Despite the stress the ongoing coronavirus pandemic has brought to many families, there has been a silver lining for some, according to new data.
During the pandemic, parents have shared more weekly meals with children ages 17 and under and read to their children more often, according to the U.S. Census Bureau.
Using data from the 2020 Survey of Income and Program Participation, the Census Bureau found families spent the most extra time together in the spring and summer of 2020, at the start of the pandemic, when lockdowns were in place across the U.S.
With many parents working from and eating at home -- because they no longer had to commute or be present in an office -- shared meals became the most common type of parental involvement in 2020, according to the Census Bureau.
The proportion of shared meals between children and parents increased from 56% in 2018 to 63% in 2020.
Sixty-nine percent of parents reported reading to young children five or more times per week in 2020, compared with 65% in 2018, and 64% in 2019, according to the Census Bureau.
While many parents have understandably worried about how things like remote learning, mask wearing and missing playdates have affected their children, this new data showing family togetherness should be reassuring, according to Dr. Dipesh Navsaria, a pediatrician and associate professor of pediatrics and clinical associate professor of human development and family studies at the University of Wisconsin-Madison.
"One of the strongest things that we have to help counter the psychosocial challenges of the pandemic, and of life in general, is strong relationships," Navsaria told " Good Morning America." "Strong, supportive, nurturing relationships are really the cornerstone of what we look at when we wonder, even amidst of adversity of whatever type, what children's long-term life course looks like."
"So when I look at data like this and I see that families are spending time with one another connecting ... it tells us that families are reacting and responding to the pandemic in exactly the ways that the evidence backs up, which is to strengthen their bonds and their relationships with one another," he said.
Parents should feel reassured too, according to Navsaria, that building strong relationships with their kids can be simple and can take many forms, whether that happens through eating meals together or sharing books, taking walks, playing games or just asking questions and listening.
"They really can be as simple as sharing stories and active listening," said Navsaria, medical director of Reach Out and Read Wisconsin, an effort that helps families connect through books. "All of those things really send the message [to a child] that you matter and you matter in a way that I want to listen to you, and I want to spend time with you."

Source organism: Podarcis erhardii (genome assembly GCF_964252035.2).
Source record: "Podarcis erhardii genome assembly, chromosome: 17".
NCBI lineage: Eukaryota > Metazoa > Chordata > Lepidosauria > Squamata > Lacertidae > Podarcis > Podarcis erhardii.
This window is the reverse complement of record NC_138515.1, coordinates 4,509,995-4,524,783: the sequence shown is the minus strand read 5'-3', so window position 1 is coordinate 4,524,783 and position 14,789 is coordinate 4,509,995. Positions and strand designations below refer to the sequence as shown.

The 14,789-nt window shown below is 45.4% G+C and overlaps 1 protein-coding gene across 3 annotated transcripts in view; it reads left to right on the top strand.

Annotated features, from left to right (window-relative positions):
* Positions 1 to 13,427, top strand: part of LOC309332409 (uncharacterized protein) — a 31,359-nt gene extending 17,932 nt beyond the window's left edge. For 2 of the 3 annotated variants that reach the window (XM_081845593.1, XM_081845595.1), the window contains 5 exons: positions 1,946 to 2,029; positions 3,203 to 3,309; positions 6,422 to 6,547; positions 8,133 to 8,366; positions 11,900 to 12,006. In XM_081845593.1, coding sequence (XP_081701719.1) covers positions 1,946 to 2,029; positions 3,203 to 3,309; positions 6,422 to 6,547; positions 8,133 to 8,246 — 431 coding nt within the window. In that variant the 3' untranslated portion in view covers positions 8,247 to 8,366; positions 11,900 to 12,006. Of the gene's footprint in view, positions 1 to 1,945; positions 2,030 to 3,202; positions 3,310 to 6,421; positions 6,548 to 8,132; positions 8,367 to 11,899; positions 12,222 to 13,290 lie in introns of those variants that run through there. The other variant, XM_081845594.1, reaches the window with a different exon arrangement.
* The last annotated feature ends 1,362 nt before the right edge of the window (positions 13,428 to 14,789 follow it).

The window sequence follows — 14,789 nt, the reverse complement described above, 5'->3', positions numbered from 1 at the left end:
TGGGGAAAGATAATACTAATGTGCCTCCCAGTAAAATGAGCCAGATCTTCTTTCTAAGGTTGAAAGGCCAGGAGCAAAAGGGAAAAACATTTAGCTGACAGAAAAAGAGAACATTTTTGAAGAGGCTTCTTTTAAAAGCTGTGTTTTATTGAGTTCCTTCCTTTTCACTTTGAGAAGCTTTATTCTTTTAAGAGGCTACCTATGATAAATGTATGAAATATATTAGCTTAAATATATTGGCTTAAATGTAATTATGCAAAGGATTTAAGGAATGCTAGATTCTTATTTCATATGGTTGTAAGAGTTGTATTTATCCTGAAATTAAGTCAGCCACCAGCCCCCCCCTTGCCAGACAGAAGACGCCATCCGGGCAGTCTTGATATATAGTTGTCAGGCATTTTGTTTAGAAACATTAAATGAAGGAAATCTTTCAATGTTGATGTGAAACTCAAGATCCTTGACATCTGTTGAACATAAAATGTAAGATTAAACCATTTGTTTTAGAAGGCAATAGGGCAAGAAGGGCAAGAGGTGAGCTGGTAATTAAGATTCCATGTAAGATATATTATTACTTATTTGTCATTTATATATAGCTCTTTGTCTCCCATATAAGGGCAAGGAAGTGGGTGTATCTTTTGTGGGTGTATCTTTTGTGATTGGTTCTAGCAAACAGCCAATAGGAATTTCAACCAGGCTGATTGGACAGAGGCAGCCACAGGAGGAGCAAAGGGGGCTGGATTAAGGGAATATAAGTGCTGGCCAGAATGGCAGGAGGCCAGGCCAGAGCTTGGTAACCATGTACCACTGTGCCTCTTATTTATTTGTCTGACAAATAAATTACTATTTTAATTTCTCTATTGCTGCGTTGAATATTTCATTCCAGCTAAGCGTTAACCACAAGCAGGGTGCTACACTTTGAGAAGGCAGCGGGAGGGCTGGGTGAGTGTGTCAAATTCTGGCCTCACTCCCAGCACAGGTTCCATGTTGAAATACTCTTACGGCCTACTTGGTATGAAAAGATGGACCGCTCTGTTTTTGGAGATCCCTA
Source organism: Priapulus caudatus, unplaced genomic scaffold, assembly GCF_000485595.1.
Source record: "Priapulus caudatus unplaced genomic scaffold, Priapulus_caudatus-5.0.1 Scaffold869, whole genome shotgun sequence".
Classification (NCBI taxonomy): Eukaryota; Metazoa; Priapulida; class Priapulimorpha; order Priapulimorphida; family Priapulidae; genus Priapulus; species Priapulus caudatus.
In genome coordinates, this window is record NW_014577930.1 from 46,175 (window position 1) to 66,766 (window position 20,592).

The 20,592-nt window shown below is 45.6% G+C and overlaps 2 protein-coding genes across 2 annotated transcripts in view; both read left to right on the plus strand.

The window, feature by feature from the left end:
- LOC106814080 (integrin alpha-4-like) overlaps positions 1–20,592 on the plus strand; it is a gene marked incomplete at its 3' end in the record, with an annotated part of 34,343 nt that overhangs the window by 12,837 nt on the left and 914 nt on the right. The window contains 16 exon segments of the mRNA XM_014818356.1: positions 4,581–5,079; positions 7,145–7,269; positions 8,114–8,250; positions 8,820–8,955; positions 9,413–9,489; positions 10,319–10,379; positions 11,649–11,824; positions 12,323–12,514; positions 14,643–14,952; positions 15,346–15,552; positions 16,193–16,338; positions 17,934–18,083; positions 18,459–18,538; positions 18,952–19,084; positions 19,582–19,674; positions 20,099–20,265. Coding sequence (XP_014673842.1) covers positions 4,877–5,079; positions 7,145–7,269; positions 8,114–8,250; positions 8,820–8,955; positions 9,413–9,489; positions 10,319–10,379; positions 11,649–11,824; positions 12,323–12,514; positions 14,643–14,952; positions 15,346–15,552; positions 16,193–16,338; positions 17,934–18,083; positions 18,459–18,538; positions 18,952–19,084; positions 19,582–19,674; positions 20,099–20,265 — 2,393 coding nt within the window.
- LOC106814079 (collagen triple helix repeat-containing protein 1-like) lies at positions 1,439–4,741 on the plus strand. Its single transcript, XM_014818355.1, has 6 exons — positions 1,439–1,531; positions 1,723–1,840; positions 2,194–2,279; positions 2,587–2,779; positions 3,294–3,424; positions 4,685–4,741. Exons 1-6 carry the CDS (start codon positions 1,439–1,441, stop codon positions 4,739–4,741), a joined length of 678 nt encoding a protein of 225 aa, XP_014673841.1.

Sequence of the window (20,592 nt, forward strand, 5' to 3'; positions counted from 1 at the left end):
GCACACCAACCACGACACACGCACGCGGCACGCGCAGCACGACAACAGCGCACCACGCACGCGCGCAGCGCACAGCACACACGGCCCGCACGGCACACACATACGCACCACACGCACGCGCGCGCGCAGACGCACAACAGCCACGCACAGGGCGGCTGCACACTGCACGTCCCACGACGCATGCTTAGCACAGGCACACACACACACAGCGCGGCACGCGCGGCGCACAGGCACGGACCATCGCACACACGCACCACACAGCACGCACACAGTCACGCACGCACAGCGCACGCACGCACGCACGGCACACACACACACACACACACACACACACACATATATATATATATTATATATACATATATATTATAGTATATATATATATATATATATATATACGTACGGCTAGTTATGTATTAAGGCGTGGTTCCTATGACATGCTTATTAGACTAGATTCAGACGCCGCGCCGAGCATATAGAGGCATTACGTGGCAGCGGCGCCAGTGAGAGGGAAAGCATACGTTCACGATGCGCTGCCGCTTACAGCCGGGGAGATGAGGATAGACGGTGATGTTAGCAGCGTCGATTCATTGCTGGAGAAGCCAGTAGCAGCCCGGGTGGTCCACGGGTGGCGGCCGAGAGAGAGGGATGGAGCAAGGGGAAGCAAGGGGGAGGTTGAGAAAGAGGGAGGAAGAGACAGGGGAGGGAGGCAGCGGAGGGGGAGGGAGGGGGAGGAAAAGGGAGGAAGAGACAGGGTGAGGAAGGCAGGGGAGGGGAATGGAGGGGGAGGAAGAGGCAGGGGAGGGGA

"That can be conveyed to a young infant just simply by looking and smiling and talking, and it can go all the way up to a teenager to say, 'Hey, what's on your mind? What have you been thinking about lately?'" he said. "Ask a really open-ended, nonjudgmental question like, 'Who do you spend time with in school when you have a chance? What do you think it is that makes spending time with them so fun?' and just listen."
When it comes to spending family time together, Navsaria said parents can focus on quality over quantity.
"If a family says that we're only able to achieve family meal time three times a week because of work schedules and family activities, OK great," he said. "If you can do that three times and it's a set expectation and everyone knows it's happening, it's better than 14 meals a week all together with everyone on their phones or distracted."
While the Census Bureau data found overall more togetherness among families during the pandemic, there was a fracture along socioeconomic lines, as is often the case, according to Navsaria, also a spokesperson for the American Academy of Pediatrics (AAP), which offers tips on its website for building family bonds.
Parents who are married and more educated, for example, tend to read more often to young children, according to the data.
Navsaria said to lessen that divide there needs to be more support in place for policies that support family relationships, adding, "It can be things like living wages and child tax credits. These are fundamentally relational policies."
Navsaria said parents who may not have the ability or the knowledge to build family relationships should be treated with curiosity rather than judgment in order to create solutions.
"That gets us to the point of saying, 'Great, now how can we fix that? How can we make places more welcoming? How can we bolster parenting confidence?" he said. "Because ultimately, all parents want these strong relationships that help their children, and give them a better long-term outcome."
Navsaria said his take-home message for families as the pandemic enters its third year is that, "Parents are good enough, they just need sometimes to be reminded of that, and they might need a little support or guidance in how much of a difference they make."
Speaking of activities like reading and eating together, he said, "It can be these seemingly simple, everyday things that are actually profoundly powerful, they are protective and they are really bolstering and have great evidence for how much of a difference they make long-term."